The global offshore wind industry will achieve a cumulative generating capacity of 26GW by 2017, forecasts the International Energy Agency (IEA), in its first medium-term report on the development of renewable energy.
Looking ahead to 2017, the IEA expects offshore wind capacity to increase by more than six-fold, specifying which countries it expects to have the largest installed offshore capacity. These are:
- UK with 7.4GW
- China with 7.0GW
- Germany with 4.0GW
- Denmark with 1.7GW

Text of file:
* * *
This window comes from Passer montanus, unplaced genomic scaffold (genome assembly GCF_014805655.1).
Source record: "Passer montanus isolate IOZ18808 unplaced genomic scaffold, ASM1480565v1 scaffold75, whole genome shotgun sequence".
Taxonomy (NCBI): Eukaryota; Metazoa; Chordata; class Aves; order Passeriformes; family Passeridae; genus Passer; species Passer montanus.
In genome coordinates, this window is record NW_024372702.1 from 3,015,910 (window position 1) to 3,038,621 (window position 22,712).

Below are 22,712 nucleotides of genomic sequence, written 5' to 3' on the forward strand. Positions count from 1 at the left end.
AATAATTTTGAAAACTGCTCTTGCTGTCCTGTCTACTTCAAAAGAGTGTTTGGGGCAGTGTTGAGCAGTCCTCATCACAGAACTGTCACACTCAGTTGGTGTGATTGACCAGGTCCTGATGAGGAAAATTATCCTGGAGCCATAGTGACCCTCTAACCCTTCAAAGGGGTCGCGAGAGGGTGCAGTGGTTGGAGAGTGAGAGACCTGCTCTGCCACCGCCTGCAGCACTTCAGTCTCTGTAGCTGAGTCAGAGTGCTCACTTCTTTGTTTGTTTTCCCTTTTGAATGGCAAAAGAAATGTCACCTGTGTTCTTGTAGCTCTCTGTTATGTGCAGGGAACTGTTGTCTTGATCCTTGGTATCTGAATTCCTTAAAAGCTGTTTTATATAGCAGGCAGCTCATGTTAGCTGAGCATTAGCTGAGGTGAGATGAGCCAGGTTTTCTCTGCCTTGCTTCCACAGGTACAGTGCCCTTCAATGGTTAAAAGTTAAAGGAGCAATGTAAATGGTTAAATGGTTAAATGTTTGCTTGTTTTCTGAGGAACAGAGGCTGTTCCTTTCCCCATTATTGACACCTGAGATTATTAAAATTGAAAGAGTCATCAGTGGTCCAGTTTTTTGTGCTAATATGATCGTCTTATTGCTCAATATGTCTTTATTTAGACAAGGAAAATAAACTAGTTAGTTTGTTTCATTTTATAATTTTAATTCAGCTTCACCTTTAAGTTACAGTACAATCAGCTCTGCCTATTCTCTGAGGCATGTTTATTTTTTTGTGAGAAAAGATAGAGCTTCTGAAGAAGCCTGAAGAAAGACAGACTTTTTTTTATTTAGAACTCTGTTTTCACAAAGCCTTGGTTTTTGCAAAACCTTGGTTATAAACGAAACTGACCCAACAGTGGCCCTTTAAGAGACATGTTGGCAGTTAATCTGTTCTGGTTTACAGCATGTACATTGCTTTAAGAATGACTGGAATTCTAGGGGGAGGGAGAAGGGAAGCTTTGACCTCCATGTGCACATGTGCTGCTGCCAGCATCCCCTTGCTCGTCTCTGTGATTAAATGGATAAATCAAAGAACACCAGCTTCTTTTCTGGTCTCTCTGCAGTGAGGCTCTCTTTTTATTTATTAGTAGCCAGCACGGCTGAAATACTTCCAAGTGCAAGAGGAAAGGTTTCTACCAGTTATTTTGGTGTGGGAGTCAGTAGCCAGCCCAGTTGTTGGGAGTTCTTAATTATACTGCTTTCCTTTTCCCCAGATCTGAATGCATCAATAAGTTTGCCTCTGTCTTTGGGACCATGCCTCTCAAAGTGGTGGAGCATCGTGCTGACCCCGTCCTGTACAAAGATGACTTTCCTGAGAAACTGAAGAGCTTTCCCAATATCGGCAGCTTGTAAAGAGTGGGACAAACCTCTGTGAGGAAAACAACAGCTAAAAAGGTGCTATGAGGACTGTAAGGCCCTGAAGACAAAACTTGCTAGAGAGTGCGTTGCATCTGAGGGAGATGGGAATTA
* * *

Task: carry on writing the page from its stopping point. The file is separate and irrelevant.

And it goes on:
- France with 1.5GW.
These projections are based on China achieving the fastest growth in offshore wind deployment of any nation, with a compound annual growth rate (CAGR) of 73.3%. This compares to lower, but still strong, CAGR projections for Germany (64.7%) and the UK (23.4%). The national forecasts also assume that the UK and Germany install less new offshore wind capacity than set out in each country's national renewable energy action plan (NREAP), while the IEA assumes that Denmark will install slightly more capacity than outlined in its NREAP.
Offshore wind’s current cost of generation is cited as ranging from $140 to 300/MWh (€115-246/MWh), with this cost "very sensitive to delays in construction". The report is entitled Medium-term outlook: renewable technologies.